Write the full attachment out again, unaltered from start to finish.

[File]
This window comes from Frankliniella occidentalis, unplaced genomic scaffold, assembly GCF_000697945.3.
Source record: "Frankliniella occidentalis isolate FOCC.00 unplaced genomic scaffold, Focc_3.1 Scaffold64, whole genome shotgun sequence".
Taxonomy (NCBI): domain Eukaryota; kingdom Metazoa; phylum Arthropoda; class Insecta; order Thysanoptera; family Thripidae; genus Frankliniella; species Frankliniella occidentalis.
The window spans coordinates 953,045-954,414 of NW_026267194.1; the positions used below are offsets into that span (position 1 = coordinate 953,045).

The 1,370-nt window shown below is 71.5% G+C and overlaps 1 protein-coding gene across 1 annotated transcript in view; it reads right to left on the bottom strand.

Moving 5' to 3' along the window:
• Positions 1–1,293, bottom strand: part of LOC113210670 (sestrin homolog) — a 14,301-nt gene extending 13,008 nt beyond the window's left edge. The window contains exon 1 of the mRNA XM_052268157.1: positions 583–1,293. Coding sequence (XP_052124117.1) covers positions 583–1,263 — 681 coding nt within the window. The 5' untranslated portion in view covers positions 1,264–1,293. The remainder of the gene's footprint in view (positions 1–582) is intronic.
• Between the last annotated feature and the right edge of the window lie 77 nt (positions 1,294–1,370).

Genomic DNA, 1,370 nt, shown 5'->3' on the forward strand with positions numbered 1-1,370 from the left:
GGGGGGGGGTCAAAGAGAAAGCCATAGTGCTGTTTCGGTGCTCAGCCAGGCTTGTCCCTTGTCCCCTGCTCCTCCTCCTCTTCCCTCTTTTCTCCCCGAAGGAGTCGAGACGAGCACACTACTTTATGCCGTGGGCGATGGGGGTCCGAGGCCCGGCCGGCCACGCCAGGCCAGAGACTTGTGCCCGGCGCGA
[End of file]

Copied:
This window comes from Frankliniella occidentalis, unplaced genomic scaffold, assembly GCF_000697945.3.
Source record: "Frankliniella occidentalis isolate FOCC.00 unplaced genomic scaffold, Focc_3.1 Scaffold64, whole genome shotgun sequence".
Taxonomy (NCBI): domain Eukaryota; kingdom Metazoa; phylum Arthropoda; class Insecta; order Thysanoptera; family Thripidae; genus Frankliniella; species Frankliniella occidentalis.
The window spans coordinates 953,045-954,414 of NW_026267194.1; the positions used below are offsets into that span (position 1 = coordinate 953,045).

The 1,370-nt window shown below is 71.5% G+C and overlaps 1 protein-coding gene across 1 annotated transcript in view; it reads right to left on the bottom strand.

Moving 5' to 3' along the window:
• Positions 1–1,293, bottom strand: part of LOC113210670 (sestrin homolog) — a 14,301-nt gene extending 13,008 nt beyond the window's left edge. The window contains exon 1 of the mRNA XM_052268157.1: positions 583–1,293. Coding sequence (XP_052124117.1) covers positions 583–1,263 — 681 coding nt within the window. The 5' untranslated portion in view covers positions 1,264–1,293. The remainder of the gene's footprint in view (positions 1–582) is intronic.
• Between the last annotated feature and the right edge of the window lie 77 nt (positions 1,294–1,370).

Genomic DNA, 1,370 nt, shown 5'->3' on the forward strand with positions numbered 1-1,370 from the left:
GGGGGGGGGTCAAAGAGAAAGCCATAGTGCTGTTTCGGTGCTCAGCCAGGCTTGTCCCTTGTCCCCTGCTCCTCCTCCTCTTCCCTCTTTTCTCCCCGAAGGAGTCGAGACGAGCACACTACTTTATGCCGTGGGCGATGGGGGTCCGAGGCCCGGCCGGCCACGCCAGGCCAGAGACTTGTGCCCGGCGCGA